7. The appellant filed a contempt petition for non-compliance of the directions. Faced with the Contempt Petition, the Director of School Education, Jammu granted approval on 21 November 2007 to the engagement of the appellant as an RET teacher in the Middle School at Bakore against an available vacancy. The Contempt Petition was disposed of on 22 November 2007. The order of appointment was communicated to the appellant on 3 December 2007.
8. In 2009, the fifth respondent filed a Writ Petition4 before the High Court. The appellant was not impleaded as a party to the Petition. The averments contained in paragraph 12 of the Writ Petition, would indicate that the fifth respondent was aware of the Select List which had been drawn up for appointment to the post of RET. The Select List was, in fact, annexed as Annexure A4 to the Writ Petition. Paragraph 12 of the Writ Petition read as follows:
“12. That out of the panel prepared by respondents which is annexed as Annexure A4, the candidates falling at serial no.2 and 3 have resigned being the persons belonging to another village. Serial no.5 Kiran Kumar was engaged from that panel being a resident of village Bakore. Candidate at serial no.6 Puja Sharma refused to join and the candidate at serial no.12 Santosh Kumari was married and is engaged in her inlaws village and the petitioner stands at serial no.13 of that panel and in case the candidates belonging to village Chak Koura are excluded from the panel, the petitioner stands at serial no.2 of the last panel and there are 3 posts of RET teachers still vacant in middle school Bakore. It is pertinent to mention here that only one candidate from the last panel was engaged and rest of the panel was not executed by the respondent authorities.”
9. Annexure A4 was the Select List containing the panel of candidates for engagement as RET guides in village Bakore. It needs to be noted at this stage that initially on 7 August 2003, the candidates at Serial Nos 2 and 3 of the Select List had been appointed. They resigned in September 2007. The name of the appellant was shown at Serial No 5 of the Select List while the fifth respondent was shown at Serial No 14. The fifth respondent did not implead the appellant as a party to the proceedings which were instituted in 2009 and instead, chose to implead two other candidates, Sunita Rajput and Samita Rani, who were placed below the appellant at Serial Nos 9 and 10 of the Select List.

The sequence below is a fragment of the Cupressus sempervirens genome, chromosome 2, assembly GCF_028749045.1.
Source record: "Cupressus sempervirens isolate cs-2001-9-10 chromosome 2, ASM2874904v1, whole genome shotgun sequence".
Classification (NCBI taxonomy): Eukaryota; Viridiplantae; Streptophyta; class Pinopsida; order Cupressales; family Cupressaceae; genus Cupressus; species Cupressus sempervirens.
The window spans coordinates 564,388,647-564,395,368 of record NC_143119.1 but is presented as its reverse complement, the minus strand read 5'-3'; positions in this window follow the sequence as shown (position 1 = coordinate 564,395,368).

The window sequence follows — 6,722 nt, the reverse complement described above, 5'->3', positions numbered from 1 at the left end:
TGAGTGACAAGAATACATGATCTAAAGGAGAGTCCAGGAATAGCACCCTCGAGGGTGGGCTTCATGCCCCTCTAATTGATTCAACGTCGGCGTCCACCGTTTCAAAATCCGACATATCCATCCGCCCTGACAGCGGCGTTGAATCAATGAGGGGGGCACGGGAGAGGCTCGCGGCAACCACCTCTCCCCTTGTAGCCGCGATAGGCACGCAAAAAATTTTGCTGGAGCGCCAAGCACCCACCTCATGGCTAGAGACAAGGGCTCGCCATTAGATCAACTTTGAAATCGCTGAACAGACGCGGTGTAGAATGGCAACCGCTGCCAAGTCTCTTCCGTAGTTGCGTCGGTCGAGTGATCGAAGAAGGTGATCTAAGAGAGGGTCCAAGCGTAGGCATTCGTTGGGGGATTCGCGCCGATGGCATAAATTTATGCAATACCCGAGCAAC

10. In January 2011, the fifth respondent instituted a second Writ Petition5 challenging the order dated 3 December 2007 appointing the appellant as an RET teaching guide.
11 On the completion of five years’ engagement as an RET teacher, the appellant was regularized as a general line teacher on 14 January 2013. The appellant was transferred from Bakore on 24 July 2014 after her regularization.
12. A Writ Petition6 filed by the appellant seeking benefits under her appointment as a regular teacher was allowed by the High Court on 1 July 2013, following which the State Government issued instructions on 28 August 2014 to implement the judgment. The regularization of the appellant was given effect to with effect from 10 September 2008 on completing the initial period of five years as RET teaching guide.
13. The High Court allowed the Writ Petitions filed by the fifth respondent by a judgment dated 15 December 2014 and quashed the appointment of the appellant as an RET Teacher. The Letters Patent Appeal was dismissed by the Division Bench on 31 December 2018.
14. Mr. Gourab Banerji, learned senior counsel appearing on behalf of the appellant, submitted that the fifth respondent had raised no objection to the initial appointment of two candidates to the post of RET teacher in accordance with their position in the Select List, though they belonged to village Chak Koura. According to the submission, the villages of Chak Koura and Bakore are adjacent to each other without any effective separation in terms of distance. Hence a decision was taken by the VEC to have a combined Select List for the candidates from both the villages since the village Chak Koura did not have a school of its own.
It was urged that when the first Writ Petition was filed in 2009, the appellant was not impleaded in spite of the fact that Annexure A4 to the Writ Petition indicated the position of the appellant in the Select List. It was only in 2011, nearly four years after the initial appointment of the appellant, that a second Writ Petition was filed in order to challenge the appointment. Thus, on merits, it was urged that there was no breach of the RET Scheme in considering persons belonging to village Chak Koura.
Moreover, it was submitted that there was an unexplained delay on the part of the fifth respondent in challenging the appointment of the appellant. The appellant was regularized in 2013. She is stated to be 56 years of age with about four years left to attain the age of superannuation. Moreover, it was urged that, at this stage, quashing the appointment of the appellant would be of no benefit to the fifth respondent. The fifth respondent cannot seek appointment on the basis of a Select List which was drawn up in 2003, nearly sixteen years having elapsed in the meantime.